Dez Bryant isn't happy that people are talking about his background. But he should be.

Bryant's unpleasant upbringing came up recently in a radio interview regarding former New England Patriots tight end Aaron Hernandez, who was charged with murder.

The discussion was about whether NFL teams should be wary of draft prospects who come from rough backgrounds. Bryant's background was described by a former NFL scout as "the worst I had ever seen."

Bryant apparently didn't take kindly to being included in this conversation and responded on his Twitter account, @DezBryant:

"I just wanted to know why is my background relevant right now? I promise there is more [expletive] to talk about in this world than my background"

On one level, Bryant is correct to be offended that his name is lumped in with Hernandez, an alleged murderer.

Hernandez's background, especially what's been uncovered in recent weeks, shows a history of violent, criminal behavior and drug use, in particular marijuana.

Bryant has made lots of headlines for his off-field behavior, but none of it involved drugs and the only criminal behavior he's been associated with was a domestic dispute with his mother.

Nearly all of Bryant's misdeeds can be attributed to either irresponsibility or immaturity. But no one has ever accused Bryant of being a thug.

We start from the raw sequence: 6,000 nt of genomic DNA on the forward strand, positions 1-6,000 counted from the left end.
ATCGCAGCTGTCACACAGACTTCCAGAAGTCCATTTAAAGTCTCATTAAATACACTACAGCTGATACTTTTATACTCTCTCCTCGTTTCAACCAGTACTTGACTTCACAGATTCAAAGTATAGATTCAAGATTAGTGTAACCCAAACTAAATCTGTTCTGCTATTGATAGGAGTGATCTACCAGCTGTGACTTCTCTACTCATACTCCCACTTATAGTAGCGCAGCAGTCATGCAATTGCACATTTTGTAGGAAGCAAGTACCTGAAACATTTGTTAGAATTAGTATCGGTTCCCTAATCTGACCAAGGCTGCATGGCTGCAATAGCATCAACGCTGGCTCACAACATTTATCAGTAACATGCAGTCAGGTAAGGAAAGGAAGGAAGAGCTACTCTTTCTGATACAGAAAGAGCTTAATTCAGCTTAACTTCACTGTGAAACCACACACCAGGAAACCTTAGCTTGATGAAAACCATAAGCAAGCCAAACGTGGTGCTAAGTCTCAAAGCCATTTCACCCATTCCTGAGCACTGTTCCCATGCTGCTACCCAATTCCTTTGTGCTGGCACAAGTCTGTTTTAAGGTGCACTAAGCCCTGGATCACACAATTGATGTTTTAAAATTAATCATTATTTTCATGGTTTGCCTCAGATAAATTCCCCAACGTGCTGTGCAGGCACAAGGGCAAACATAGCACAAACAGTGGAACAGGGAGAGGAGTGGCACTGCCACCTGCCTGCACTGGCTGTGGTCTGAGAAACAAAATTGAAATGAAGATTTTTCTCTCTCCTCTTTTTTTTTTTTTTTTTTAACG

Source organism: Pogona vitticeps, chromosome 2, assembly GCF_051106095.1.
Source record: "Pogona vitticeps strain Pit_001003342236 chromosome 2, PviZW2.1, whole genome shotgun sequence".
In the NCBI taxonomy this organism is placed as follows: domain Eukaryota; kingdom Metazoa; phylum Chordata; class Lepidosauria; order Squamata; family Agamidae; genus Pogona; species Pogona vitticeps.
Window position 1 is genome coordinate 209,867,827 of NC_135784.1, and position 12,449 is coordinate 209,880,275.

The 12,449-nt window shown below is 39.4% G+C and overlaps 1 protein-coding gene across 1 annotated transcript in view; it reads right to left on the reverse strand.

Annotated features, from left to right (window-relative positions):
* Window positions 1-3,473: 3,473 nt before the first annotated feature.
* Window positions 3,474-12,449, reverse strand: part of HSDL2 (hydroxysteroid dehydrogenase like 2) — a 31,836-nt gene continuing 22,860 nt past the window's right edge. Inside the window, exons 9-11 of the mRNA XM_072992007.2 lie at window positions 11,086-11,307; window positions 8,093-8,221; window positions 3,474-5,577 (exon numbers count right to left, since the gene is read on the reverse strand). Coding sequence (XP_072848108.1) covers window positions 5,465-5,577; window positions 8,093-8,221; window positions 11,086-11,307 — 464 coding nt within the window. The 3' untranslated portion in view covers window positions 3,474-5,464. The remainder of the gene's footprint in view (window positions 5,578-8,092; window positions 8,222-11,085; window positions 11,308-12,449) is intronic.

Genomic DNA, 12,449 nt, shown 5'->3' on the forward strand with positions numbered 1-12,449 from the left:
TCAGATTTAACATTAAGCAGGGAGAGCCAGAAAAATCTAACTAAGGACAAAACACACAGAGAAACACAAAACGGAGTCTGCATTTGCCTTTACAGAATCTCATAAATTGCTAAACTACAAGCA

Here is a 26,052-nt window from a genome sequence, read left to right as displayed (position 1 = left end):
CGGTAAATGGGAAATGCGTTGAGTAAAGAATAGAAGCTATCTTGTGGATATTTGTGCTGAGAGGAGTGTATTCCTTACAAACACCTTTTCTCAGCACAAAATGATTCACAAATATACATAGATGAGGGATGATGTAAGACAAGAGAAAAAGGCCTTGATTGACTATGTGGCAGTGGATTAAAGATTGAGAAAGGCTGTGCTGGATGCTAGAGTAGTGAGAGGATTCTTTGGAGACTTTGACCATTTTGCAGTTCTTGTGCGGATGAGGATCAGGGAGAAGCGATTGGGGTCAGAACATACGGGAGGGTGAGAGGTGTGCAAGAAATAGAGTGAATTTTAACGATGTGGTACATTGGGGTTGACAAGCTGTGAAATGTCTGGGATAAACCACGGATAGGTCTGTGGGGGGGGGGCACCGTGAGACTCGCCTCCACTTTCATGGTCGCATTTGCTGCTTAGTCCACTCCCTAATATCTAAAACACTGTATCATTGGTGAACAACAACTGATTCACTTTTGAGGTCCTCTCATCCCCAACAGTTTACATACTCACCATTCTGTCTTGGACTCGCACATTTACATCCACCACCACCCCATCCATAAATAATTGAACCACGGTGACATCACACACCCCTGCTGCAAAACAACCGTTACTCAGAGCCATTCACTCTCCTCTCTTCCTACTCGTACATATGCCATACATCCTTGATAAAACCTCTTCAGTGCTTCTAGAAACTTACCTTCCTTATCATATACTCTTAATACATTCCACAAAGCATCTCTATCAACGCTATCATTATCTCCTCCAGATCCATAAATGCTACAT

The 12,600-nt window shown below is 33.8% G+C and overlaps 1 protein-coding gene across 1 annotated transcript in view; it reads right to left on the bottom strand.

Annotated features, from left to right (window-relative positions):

That one charge of family violence has not been pursued because Bryant reached an agreement with the district attorney's office to seek counseling for anger management.

So far, that counseling – or perhaps the brush with the law – has resulted in Bryant becoming both a model citizen and an elite wide receiver. No coincidence that as Bryant found peace in his personal life, he found focus on the football field.

And if Bryant has been unfocused in the past, who can blame him? Those who know about Bryant's upbringing would certainly cut him some slack.

The root of Bryant's current discontent is an interview former Cowboys scout Bryan Broaddus gave about teams doing background checks on draft prospects.

"The worst I had ever seen of a background is the kid Dez Bryant," Broaddus told 105.3 The Fan. "When you look at what he went through and then you're talking about these players, and it's hard for them to get away from these people in their lives because these people have been with them when they were nothing, when they were nobodies."

Broaddus said the worries about NFL prospects don't end once they're drafted.